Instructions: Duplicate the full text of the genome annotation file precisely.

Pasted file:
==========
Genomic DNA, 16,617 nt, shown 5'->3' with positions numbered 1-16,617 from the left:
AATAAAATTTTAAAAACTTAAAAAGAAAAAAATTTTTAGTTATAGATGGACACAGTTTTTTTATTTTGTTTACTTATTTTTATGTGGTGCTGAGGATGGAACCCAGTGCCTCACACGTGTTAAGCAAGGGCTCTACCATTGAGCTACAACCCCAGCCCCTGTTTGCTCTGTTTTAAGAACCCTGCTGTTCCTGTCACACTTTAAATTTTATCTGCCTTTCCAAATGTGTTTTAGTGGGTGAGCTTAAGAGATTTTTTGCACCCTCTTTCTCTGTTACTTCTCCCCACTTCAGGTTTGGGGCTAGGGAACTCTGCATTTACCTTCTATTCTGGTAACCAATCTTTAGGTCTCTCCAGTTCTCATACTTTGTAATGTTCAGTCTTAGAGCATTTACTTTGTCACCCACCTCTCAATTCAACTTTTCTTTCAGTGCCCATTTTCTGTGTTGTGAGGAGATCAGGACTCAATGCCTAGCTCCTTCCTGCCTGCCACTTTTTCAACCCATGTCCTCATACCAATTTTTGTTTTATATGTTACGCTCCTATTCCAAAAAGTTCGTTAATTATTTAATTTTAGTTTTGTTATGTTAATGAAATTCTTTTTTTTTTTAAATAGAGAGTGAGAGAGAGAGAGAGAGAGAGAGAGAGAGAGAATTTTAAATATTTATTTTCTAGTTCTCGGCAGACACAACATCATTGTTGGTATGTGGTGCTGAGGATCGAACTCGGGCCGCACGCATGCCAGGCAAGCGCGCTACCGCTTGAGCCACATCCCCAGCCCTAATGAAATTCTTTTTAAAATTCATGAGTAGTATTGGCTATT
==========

Genomic DNA, 16,617 nt, shown 5'->3' with positions numbered 1-16,617 from the left:
AATAAAATTTTAAAAACTTAAAAAGAAAAAAATTTTTAGTTATAGATGGACACAGTTTTTTTATTTTGTTTACTTATTTTTATGTGGTGCTGAGGATGGAACCCAGTGCCTCACACGTGTTAAGCAAGGGCTCTACCATTGAGCTACAACCCCAGCCCCTGTTTGCTCTGTTTTAAGAACCCTGCTGTTCCTGTCACACTTTAAATTTTATCTGCCTTTCCAAATGTGTTTTAGTGGGTGAGCTTAAGAGATTTTTTGCACCCTCTTTCTCTGTTACTTCTCCCCACTTCAGGTTTGGGGCTAGGGAACTCTGCATTTACCTTCTATTCTGGTAACCAATCTTTAGGTCTCTCCAGTTCTCATACTTTGTAATGTTCAGTCTTAGAGCATTTACTTTGTCACCCACCTCTCAATTCAACTTTTCTTTCAGTGCCCATTTTCTGTGTTGTGAGGAGATCAGGACTCAATGCCTAGCTCCTTCCTGCCTGCCACTTTTTCAACCCATGTCCTCATACCAATTTTTGTTTTATATGTTACGCTCCTATTCCAAAAAGTTCGTTAATTATTTAATTTTAGTTTTGTTATGTTAATGAAATTCTTTTTTTTTTTAAATAGAGAGTGAGAGAGAGAGAGAGAGAGAGAGAGAGAGAGAATTTTAAATATTTATTTTCTAGTTCTCGGCAGACACAACATCATTGTTGGTATGTGGTGCTGAGGATCGAACTCGGGCCGCACGCATGCCAGGCAAGCGCGCTACCGCTTGAGCCACATCCCCAGCCCTAATGAAATTCTTTTTAAAATTCATGAGTAGTATTGGCTATT